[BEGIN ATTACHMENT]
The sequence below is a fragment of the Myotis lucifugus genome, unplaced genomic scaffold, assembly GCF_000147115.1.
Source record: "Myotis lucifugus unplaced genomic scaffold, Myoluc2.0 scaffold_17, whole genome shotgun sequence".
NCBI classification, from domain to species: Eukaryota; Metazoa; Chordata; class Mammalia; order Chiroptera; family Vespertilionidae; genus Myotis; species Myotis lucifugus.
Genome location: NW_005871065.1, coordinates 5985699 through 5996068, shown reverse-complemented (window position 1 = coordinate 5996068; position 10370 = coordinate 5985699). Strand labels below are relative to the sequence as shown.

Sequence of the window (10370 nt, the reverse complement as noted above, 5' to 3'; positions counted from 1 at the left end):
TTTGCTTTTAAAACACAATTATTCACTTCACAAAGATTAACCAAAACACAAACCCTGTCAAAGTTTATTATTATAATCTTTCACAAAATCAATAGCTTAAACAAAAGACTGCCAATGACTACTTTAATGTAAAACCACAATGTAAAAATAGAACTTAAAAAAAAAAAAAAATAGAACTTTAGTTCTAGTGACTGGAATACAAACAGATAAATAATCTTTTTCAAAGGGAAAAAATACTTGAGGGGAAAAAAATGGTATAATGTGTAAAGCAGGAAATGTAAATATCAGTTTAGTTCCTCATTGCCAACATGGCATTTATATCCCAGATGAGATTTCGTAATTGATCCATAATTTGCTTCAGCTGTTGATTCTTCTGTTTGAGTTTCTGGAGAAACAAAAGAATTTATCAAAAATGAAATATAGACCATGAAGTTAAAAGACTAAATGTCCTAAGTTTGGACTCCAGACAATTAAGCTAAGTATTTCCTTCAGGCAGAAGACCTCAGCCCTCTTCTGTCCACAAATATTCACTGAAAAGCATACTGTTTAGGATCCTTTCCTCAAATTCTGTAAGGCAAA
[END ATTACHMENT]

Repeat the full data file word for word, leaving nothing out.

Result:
The sequence below is a fragment of the Myotis lucifugus genome, unplaced genomic scaffold, assembly GCF_000147115.1.
Source record: "Myotis lucifugus unplaced genomic scaffold, Myoluc2.0 scaffold_17, whole genome shotgun sequence".
NCBI classification, from domain to species: Eukaryota; Metazoa; Chordata; class Mammalia; order Chiroptera; family Vespertilionidae; genus Myotis; species Myotis lucifugus.
Genome location: NW_005871065.1, coordinates 5985699 through 5996068, shown reverse-complemented (window position 1 = coordinate 5996068; position 10370 = coordinate 5985699). Strand labels below are relative to the sequence as shown.

Sequence of the window (10370 nt, the reverse complement as noted above, 5' to 3'; positions counted from 1 at the left end):
TTTGCTTTTAAAACACAATTATTCACTTCACAAAGATTAACCAAAACACAAACCCTGTCAAAGTTTATTATTATAATCTTTCACAAAATCAATAGCTTAAACAAAAGACTGCCAATGACTACTTTAATGTAAAACCACAATGTAAAAATAGAACTTAAAAAAAAAAAAAAATAGAACTTTAGTTCTAGTGACTGGAATACAAACAGATAAATAATCTTTTTCAAAGGGAAAAAATACTTGAGGGGAAAAAAATGGTATAATGTGTAAAGCAGGAAATGTAAATATCAGTTTAGTTCCTCATTGCCAACATGGCATTTATATCCCAGATGAGATTTCGTAATTGATCCATAATTTGCTTCAGCTGTTGATTCTTCTGTTTGAGTTTCTGGAGAAACAAAAGAATTTATCAAAAATGAAATATAGACCATGAAGTTAAAAGACTAAATGTCCTAAGTTTGGACTCCAGACAATTAAGCTAAGTATTTCCTTCAGGCAGAAGACCTCAGCCCTCTTCTGTCCACAAATATTCACTGAAAAGCATACTGTTTAGGATCCTTTCCTCAAATTCTGTAAGGCAAA